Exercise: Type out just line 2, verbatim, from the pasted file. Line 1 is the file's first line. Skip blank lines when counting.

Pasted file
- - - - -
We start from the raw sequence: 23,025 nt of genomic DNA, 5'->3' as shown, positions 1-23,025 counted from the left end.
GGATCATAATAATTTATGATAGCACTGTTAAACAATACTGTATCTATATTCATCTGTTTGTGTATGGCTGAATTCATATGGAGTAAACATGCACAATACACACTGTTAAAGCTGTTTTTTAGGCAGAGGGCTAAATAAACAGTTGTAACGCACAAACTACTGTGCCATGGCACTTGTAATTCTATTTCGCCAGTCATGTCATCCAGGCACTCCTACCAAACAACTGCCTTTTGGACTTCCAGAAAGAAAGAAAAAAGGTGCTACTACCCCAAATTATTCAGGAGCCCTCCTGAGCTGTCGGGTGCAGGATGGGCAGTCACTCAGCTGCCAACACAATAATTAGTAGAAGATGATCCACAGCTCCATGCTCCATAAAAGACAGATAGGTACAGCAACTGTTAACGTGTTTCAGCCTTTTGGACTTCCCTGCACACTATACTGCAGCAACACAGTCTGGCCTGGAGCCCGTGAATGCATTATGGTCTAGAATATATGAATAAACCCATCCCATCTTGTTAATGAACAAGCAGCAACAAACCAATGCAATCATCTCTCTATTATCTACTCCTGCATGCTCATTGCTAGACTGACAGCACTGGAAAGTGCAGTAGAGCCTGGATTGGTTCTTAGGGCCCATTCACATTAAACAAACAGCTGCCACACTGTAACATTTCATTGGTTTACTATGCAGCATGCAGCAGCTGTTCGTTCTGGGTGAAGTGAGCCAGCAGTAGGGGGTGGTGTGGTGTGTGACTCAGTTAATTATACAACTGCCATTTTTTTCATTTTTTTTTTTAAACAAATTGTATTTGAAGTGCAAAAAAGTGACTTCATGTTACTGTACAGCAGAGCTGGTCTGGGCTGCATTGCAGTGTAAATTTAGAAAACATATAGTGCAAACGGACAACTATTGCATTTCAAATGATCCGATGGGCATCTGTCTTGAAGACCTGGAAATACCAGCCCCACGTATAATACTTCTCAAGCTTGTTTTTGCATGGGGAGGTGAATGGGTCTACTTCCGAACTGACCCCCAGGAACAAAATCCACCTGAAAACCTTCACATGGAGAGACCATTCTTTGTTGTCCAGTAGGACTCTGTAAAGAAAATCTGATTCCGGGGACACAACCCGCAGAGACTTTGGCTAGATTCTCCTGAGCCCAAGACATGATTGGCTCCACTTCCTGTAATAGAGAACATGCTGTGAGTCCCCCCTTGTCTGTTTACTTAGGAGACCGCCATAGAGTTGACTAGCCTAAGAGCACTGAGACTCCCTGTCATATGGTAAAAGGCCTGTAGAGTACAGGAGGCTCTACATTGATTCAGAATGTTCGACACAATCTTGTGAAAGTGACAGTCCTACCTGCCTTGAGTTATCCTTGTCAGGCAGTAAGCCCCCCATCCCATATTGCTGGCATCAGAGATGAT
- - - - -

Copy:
GGATCATAATAATTTATGATAGCACTGTTAAACAATACTGTATCTATATTCATCTGTTTGTGTATGGCTGAATTCATATGGAGTAAACATGCACAATACACACTGTTAAAGCTGTTTTTTAGGCAGAGGGCTAAATAAACAGTTGTAACGCACAAACTACTGTGCCATGGCACTTGTAATTCTATTTCGCCAGTCATGTCATCCAGGCACTCCTACCAAACAACTGCCTTTTGGACTTCCAGAAAGAAAGAAAAAAGGTGCTACTACCCCAAATTATTCAGGAGCCCTCCTGAGCTGTCGGGTGCAGGATGGGCAGTCACTCAGCTGCCAACACAATAATTAGTAGAAGATGATCCACAGCTCCATGCTCCATAAAAGACAGATAGGTACAGCAACTGTTAACGTGTTTCAGCCTTTTGGACTTCCCTGCACACTATACTGCAGCAACACAGTCTGGCCTGGAGCCCGTGAATGCATTATGGTCTAGAATATATGAATAAACCCATCCCATCTTGTTAATGAACAAGCAGCAACAAACCAATGCAATCATCTCTCTATTATCTACTCCTGCATGCTCATTGCTAGACTGACAGCACTGGAAAGTGCAGTAGAGCCTGGATTGGTTCTTAGGGCCCATTCACATTAAACAAACAGCTGCCACACTGTAACATTTCATTGGTTTACTATGCAGCATGCAGCAGCTGTTCGTTCTGGGTGAAGTGAGCCAGCAGTAGGGGGTGGTGTGGTGTGTGACTCAGTTAATTATACAACTGCCATTTTTTTCATTTTTTTTTTTAAACAAATTGTATTTGAAGTGCAAAAAAGTGACTTCATGTTACTGTACAGCAGAGCTGGTCTGGGCTGCATTGCAGTGTAAATTTAGAAAACATATAGTGCAAACGGACAACTATTGCATTTCAAATGATCCGATGGGCATCTGTCTTGAAGACCTGGAAATACCAGCCCCACGTATAATACTTCTCAAGCTTGTTTTTGCATGGGGAGGTGAATGGGTCTACTTCCGAACTGACCCCCAGGAACAAAATCCACCTGAAAACCTTCACATGGAGAGACCATTCTTTGTTGTCCAGTAGGACTCTGTAAAGAAAATCTGATTCCGGGGACACAACCCGCAGAGACTTTGGCTAGATTCTCCTGAGCCCAAGACATGATTGGCTCCACTTCCTGTAATAGAGAACATGCTGTGAGTCCCCCCTTGTCTGTTTACTTAGGAGACCGCCATAGAGTTGACTAGCCTAAGAGCACTGAGACTCCCTGTCATATGGTAAAAGGCCTGTAGAGTACAGGAGGCTCTACATTGATTCAGAATGTTCGACACAATCTTGTGAAAGTGACAGTCCTACCTGCCTTGAGTTATCCTTGTCAGGCAGTAAGCCCCCCATCCCATATTGCTGGCATCAGAGATGAT